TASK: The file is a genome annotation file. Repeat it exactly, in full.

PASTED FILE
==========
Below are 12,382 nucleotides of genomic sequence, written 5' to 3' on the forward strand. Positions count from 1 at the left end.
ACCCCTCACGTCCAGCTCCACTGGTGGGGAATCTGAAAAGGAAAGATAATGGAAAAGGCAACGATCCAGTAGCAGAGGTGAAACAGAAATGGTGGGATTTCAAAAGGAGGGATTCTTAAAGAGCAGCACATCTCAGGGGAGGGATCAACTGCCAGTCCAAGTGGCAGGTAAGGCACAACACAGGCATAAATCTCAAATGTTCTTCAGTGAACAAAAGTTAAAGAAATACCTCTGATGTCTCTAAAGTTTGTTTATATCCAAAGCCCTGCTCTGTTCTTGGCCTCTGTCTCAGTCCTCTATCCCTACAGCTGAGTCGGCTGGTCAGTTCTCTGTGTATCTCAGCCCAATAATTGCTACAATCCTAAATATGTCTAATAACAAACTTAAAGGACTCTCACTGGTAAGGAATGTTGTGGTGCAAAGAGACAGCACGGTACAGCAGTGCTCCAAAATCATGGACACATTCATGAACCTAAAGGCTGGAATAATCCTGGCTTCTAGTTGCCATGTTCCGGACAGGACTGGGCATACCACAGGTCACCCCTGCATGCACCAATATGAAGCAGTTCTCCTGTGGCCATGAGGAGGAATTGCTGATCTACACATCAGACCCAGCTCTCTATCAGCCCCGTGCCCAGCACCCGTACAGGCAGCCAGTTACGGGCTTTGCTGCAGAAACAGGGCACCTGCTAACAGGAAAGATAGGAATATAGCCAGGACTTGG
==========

Below are 12,382 nucleotides of genomic sequence, written 5' to 3' on the forward strand. Positions count from 1 at the left end.
ACCCCTCACGTCCAGCTCCACTGGTGGGGAATCTGAAAAGGAAAGATAATGGAAAAGGCAACGATCCAGTAGCAGAGGTGAAACAGAAATGGTGGGATTTCAAAAGGAGGGATTCTTAAAGAGCAGCACATCTCAGGGGAGGGATCAACTGCCAGTCCAAGTGGCAGGTAAGGCACAACACAGGCATAAATCTCAAATGTTCTTCAGTGAACAAAAGTTAAAGAAATACCTCTGATGTCTCTAAAGTTTGTTTATATCCAAAGCCCTGCTCTGTTCTTGGCCTCTGTCTCAGTCCTCTATCCCTACAGCTGAGTCGGCTGGTCAGTTCTCTGTGTATCTCAGCCCAATAATTGCTACAATCCTAAATATGTCTAATAACAAACTTAAAGGACTCTCACTGGTAAGGAATGTTGTGGTGCAAAGAGACAGCACGGTACAGCAGTGCTCCAAAATCATGGACACATTCATGAACCTAAAGGCTGGAATAATCCTGGCTTCTAGTTGCCATGTTCCGGACAGGACTGGGCATACCACAGGTCACCCCTGCATGCACCAATATGAAGCAGTTCTCCTGTGGCCATGAGGAGGAATTGCTGATCTACACATCAGACCCAGCTCTCTATCAGCCCCGTGCCCAGCACCCGTACAGGCAGCCAGTTACGGGCTTTGCTGCAGAAACAGGGCACCTGCTAACAGGAAAGATAGGAATATAGCCAGGACTTGG